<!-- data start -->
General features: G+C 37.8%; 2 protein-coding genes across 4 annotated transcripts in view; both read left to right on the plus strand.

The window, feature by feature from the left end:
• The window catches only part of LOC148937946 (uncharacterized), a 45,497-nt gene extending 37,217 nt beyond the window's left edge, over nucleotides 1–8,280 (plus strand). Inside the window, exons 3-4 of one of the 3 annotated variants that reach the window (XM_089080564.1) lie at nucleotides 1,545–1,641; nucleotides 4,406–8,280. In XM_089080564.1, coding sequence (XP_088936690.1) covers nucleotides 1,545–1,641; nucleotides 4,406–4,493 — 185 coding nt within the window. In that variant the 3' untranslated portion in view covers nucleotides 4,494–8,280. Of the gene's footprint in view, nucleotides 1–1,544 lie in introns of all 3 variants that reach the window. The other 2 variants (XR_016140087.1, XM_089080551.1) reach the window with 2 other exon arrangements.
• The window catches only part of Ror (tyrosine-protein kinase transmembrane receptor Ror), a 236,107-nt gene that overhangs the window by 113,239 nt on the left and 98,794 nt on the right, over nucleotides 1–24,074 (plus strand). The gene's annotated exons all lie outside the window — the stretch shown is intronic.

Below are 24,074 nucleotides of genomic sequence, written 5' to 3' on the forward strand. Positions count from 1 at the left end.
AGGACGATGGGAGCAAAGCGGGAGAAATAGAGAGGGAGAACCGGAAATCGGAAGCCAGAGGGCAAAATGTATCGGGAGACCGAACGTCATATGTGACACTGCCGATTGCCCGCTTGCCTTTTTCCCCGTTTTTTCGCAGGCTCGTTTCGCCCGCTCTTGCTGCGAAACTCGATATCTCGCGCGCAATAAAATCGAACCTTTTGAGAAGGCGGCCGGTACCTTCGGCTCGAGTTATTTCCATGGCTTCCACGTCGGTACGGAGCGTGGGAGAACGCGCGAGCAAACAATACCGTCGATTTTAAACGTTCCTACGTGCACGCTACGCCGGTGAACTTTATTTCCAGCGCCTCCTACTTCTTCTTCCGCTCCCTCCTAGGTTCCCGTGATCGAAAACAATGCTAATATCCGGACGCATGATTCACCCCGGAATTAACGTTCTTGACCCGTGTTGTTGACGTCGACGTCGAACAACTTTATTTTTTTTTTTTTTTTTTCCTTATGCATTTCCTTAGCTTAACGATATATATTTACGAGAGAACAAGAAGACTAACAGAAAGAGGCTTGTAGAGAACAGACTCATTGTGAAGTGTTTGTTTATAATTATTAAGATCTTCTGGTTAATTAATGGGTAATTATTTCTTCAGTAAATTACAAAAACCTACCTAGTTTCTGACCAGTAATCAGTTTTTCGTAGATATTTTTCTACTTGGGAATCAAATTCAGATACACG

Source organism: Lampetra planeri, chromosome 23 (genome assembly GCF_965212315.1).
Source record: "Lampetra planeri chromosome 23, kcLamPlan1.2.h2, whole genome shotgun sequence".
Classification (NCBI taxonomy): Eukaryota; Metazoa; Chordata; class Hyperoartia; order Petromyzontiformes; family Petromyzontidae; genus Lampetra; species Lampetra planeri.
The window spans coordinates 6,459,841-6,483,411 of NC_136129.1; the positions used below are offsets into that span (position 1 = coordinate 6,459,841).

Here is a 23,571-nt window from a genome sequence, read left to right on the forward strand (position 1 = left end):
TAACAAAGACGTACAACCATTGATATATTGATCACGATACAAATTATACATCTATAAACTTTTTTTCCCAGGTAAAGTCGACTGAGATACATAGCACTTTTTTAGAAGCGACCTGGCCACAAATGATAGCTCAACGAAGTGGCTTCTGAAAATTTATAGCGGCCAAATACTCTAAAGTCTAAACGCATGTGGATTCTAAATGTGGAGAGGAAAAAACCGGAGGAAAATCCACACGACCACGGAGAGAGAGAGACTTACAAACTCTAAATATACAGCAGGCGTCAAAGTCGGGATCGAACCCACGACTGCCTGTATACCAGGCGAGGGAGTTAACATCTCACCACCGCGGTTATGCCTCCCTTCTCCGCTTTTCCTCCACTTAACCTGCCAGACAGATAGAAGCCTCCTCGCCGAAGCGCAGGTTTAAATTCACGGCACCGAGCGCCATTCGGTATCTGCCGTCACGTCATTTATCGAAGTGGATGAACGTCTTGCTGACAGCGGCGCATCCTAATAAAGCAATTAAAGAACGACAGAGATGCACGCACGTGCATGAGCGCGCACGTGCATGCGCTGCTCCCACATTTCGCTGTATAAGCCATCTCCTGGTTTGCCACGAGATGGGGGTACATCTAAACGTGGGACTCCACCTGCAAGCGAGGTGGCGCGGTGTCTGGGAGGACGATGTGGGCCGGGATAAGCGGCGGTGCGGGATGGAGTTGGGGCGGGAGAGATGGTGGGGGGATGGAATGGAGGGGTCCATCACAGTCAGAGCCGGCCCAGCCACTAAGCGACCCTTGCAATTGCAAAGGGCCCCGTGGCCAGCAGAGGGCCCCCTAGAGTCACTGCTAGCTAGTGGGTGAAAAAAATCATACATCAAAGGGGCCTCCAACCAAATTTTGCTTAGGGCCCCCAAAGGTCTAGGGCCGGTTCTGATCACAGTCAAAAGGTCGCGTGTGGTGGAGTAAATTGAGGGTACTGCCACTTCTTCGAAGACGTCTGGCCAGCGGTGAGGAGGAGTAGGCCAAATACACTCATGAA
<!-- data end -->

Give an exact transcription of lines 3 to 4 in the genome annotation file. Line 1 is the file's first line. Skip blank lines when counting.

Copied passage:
• The window catches only part of LOC148937946 (uncharacterized), a 45,497-nt gene extending 37,217 nt beyond the window's left edge, over nucleotides 1–8,280 (plus strand). Inside the window, exons 3-4 of one of the 3 annotated variants that reach the window (XM_089080564.1) lie at nucleotides 1,545–1,641; nucleotides 4,406–8,280. In XM_089080564.1, coding sequence (XP_088936690.1) covers nucleotides 1,545–1,641; nucleotides 4,406–4,493 — 185 coding nt within the window. In that variant the 3' untranslated portion in view covers nucleotides 4,494–8,280. Of the gene's footprint in view, nucleotides 1–1,544 lie in introns of all 3 variants that reach the window. The other 2 variants (XR_016140087.1, XM_089080551.1) reach the window with 2 other exon arrangements.
• The window catches only part of Ror (tyrosine-protein kinase transmembrane receptor Ror), a 236,107-nt gene that overhangs the window by 113,239 nt on the left and 98,794 nt on the right, over nucleotides 1–24,074 (plus strand). The gene's annotated exons all lie outside the window — the stretch shown is intronic.